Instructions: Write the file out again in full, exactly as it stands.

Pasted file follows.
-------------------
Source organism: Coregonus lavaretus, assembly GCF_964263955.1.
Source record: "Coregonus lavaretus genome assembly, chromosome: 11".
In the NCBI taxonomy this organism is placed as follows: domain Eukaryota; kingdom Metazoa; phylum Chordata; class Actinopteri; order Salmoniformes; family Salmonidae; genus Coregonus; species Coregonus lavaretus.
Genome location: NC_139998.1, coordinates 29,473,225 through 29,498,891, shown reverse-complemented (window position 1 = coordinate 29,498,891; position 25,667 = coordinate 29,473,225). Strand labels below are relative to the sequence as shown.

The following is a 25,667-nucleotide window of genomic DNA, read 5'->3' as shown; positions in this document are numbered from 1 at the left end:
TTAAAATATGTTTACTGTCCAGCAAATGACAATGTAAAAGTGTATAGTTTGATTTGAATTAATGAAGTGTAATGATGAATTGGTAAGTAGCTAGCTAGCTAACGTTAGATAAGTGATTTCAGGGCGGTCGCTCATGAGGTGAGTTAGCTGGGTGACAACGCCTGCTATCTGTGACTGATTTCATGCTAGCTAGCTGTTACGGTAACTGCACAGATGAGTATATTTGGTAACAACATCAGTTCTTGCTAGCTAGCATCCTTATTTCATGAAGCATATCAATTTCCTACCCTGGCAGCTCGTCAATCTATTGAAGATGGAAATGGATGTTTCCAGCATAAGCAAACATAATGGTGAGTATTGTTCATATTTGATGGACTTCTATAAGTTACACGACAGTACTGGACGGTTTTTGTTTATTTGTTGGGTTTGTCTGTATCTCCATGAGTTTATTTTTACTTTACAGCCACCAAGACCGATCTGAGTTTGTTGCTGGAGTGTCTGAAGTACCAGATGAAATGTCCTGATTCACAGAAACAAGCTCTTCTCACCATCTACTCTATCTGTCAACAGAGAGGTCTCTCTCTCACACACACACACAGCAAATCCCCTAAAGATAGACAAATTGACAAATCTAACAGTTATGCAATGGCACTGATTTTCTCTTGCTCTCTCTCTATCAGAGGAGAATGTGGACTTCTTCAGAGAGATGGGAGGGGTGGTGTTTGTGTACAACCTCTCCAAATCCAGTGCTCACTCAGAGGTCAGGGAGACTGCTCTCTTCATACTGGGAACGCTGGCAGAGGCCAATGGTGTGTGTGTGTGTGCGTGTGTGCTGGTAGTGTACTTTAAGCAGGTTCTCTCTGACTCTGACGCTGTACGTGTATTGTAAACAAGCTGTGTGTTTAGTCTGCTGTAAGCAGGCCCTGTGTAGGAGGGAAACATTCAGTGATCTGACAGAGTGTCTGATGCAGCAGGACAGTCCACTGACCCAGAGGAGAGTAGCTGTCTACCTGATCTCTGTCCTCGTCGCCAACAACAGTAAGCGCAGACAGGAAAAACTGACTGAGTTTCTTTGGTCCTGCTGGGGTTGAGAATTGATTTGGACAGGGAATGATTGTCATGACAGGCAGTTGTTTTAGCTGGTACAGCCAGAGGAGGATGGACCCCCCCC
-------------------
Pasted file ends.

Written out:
Source organism: Coregonus lavaretus, assembly GCF_964263955.1.
Source record: "Coregonus lavaretus genome assembly, chromosome: 11".
In the NCBI taxonomy this organism is placed as follows: domain Eukaryota; kingdom Metazoa; phylum Chordata; class Actinopteri; order Salmoniformes; family Salmonidae; genus Coregonus; species Coregonus lavaretus.
Genome location: NC_139998.1, coordinates 29,473,225 through 29,498,891, shown reverse-complemented (window position 1 = coordinate 29,498,891; position 25,667 = coordinate 29,473,225). Strand labels below are relative to the sequence as shown.

The following is a 25,667-nucleotide window of genomic DNA, read 5'->3' as shown; positions in this document are numbered from 1 at the left end:
TTAAAATATGTTTACTGTCCAGCAAATGACAATGTAAAAGTGTATAGTTTGATTTGAATTAATGAAGTGTAATGATGAATTGGTAAGTAGCTAGCTAGCTAACGTTAGATAAGTGATTTCAGGGCGGTCGCTCATGAGGTGAGTTAGCTGGGTGACAACGCCTGCTATCTGTGACTGATTTCATGCTAGCTAGCTGTTACGGTAACTGCACAGATGAGTATATTTGGTAACAACATCAGTTCTTGCTAGCTAGCATCCTTATTTCATGAAGCATATCAATTTCCTACCCTGGCAGCTCGTCAATCTATTGAAGATGGAAATGGATGTTTCCAGCATAAGCAAACATAATGGTGAGTATTGTTCATATTTGATGGACTTCTATAAGTTACACGACAGTACTGGACGGTTTTTGTTTATTTGTTGGGTTTGTCTGTATCTCCATGAGTTTATTTTTACTTTACAGCCACCAAGACCGATCTGAGTTTGTTGCTGGAGTGTCTGAAGTACCAGATGAAATGTCCTGATTCACAGAAACAAGCTCTTCTCACCATCTACTCTATCTGTCAACAGAGAGGTCTCTCTCTCACACACACACACAGCAAATCCCCTAAAGATAGACAAATTGACAAATCTAACAGTTATGCAATGGCACTGATTTTCTCTTGCTCTCTCTCTATCAGAGGAGAATGTGGACTTCTTCAGAGAGATGGGAGGGGTGGTGTTTGTGTACAACCTCTCCAAATCCAGTGCTCACTCAGAGGTCAGGGAGACTGCTCTCTTCATACTGGGAACGCTGGCAGAGGCCAATGGTGTGTGTGTGTGTGCGTGTGTGCTGGTAGTGTACTTTAAGCAGGTTCTCTCTGACTCTGACGCTGTACGTGTATTGTAAACAAGCTGTGTGTTTAGTCTGCTGTAAGCAGGCCCTGTGTAGGAGGGAAACATTCAGTGATCTGACAGAGTGTCTGATGCAGCAGGACAGTCCACTGACCCAGAGGAGAGTAGCTGTCTACCTGATCTCTGTCCTCGTCGCCAACAACAGTAAGCGCAGACAGGAAAAACTGACTGAGTTTCTTTGGTCCTGCTGGGGTTGAGAATTGATTTGGACAGGGAATGATTGTCATGACAGGCAGTTGTTTTAGCTGGTACAGCCAGAGGAGGATGGACCCCCCCC